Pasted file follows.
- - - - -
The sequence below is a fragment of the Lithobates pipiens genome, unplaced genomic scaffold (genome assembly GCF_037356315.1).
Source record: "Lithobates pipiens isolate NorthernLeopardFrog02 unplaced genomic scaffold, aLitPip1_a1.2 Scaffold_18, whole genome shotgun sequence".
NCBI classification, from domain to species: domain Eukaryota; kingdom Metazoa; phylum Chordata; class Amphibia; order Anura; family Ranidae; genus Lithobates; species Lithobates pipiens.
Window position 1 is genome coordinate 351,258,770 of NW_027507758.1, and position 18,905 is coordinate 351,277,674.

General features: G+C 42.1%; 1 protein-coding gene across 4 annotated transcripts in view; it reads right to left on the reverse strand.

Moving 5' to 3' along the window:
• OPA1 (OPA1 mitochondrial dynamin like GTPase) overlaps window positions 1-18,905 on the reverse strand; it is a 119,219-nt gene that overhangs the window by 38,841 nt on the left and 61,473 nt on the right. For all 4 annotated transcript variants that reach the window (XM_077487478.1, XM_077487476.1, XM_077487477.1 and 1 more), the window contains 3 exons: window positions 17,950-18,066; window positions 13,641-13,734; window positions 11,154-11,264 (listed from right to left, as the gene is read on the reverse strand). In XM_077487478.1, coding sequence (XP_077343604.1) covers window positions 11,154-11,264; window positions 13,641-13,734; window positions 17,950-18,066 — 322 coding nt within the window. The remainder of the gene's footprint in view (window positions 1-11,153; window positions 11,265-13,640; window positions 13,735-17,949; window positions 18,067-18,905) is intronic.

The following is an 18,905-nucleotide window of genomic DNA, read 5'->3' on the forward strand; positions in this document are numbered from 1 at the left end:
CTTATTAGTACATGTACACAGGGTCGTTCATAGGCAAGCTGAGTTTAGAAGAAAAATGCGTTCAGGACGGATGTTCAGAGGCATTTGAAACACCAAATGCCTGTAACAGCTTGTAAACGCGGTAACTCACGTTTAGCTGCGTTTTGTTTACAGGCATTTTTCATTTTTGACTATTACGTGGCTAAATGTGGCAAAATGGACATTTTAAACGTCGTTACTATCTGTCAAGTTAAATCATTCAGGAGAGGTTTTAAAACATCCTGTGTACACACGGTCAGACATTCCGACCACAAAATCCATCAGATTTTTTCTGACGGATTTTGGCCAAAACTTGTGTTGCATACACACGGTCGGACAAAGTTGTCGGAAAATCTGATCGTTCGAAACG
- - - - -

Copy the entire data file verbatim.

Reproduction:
The sequence below is a fragment of the Lithobates pipiens genome, unplaced genomic scaffold (genome assembly GCF_037356315.1).
Source record: "Lithobates pipiens isolate NorthernLeopardFrog02 unplaced genomic scaffold, aLitPip1_a1.2 Scaffold_18, whole genome shotgun sequence".
NCBI classification, from domain to species: domain Eukaryota; kingdom Metazoa; phylum Chordata; class Amphibia; order Anura; family Ranidae; genus Lithobates; species Lithobates pipiens.
Window position 1 is genome coordinate 351,258,770 of NW_027507758.1, and position 18,905 is coordinate 351,277,674.

General features: G+C 42.1%; 1 protein-coding gene across 4 annotated transcripts in view; it reads right to left on the reverse strand.

Moving 5' to 3' along the window:
• OPA1 (OPA1 mitochondrial dynamin like GTPase) overlaps window positions 1-18,905 on the reverse strand; it is a 119,219-nt gene that overhangs the window by 38,841 nt on the left and 61,473 nt on the right. For all 4 annotated transcript variants that reach the window (XM_077487478.1, XM_077487476.1, XM_077487477.1 and 1 more), the window contains 3 exons: window positions 17,950-18,066; window positions 13,641-13,734; window positions 11,154-11,264 (listed from right to left, as the gene is read on the reverse strand). In XM_077487478.1, coding sequence (XP_077343604.1) covers window positions 11,154-11,264; window positions 13,641-13,734; window positions 17,950-18,066 — 322 coding nt within the window. The remainder of the gene's footprint in view (window positions 1-11,153; window positions 11,265-13,640; window positions 13,735-17,949; window positions 18,067-18,905) is intronic.

The following is an 18,905-nucleotide window of genomic DNA, read 5'->3' on the forward strand; positions in this document are numbered from 1 at the left end:
CTTATTAGTACATGTACACAGGGTCGTTCATAGGCAAGCTGAGTTTAGAAGAAAAATGCGTTCAGGACGGATGTTCAGAGGCATTTGAAACACCAAATGCCTGTAACAGCTTGTAAACGCGGTAACTCACGTTTAGCTGCGTTTTGTTTACAGGCATTTTTCATTTTTGACTATTACGTGGCTAAATGTGGCAAAATGGACATTTTAAACGTCGTTACTATCTGTCAAGTTAAATCATTCAGGAGAGGTTTTAAAACATCCTGTGTACACACGGTCAGACATTCCGACCACAAAATCCATCAGATTTTTTCTGACGGATTTTGGCCAAAACTTGTGTTGCATACACACGGTCGGACAAAGTTGTCGGAAAATCTGATCGTTCGAAACG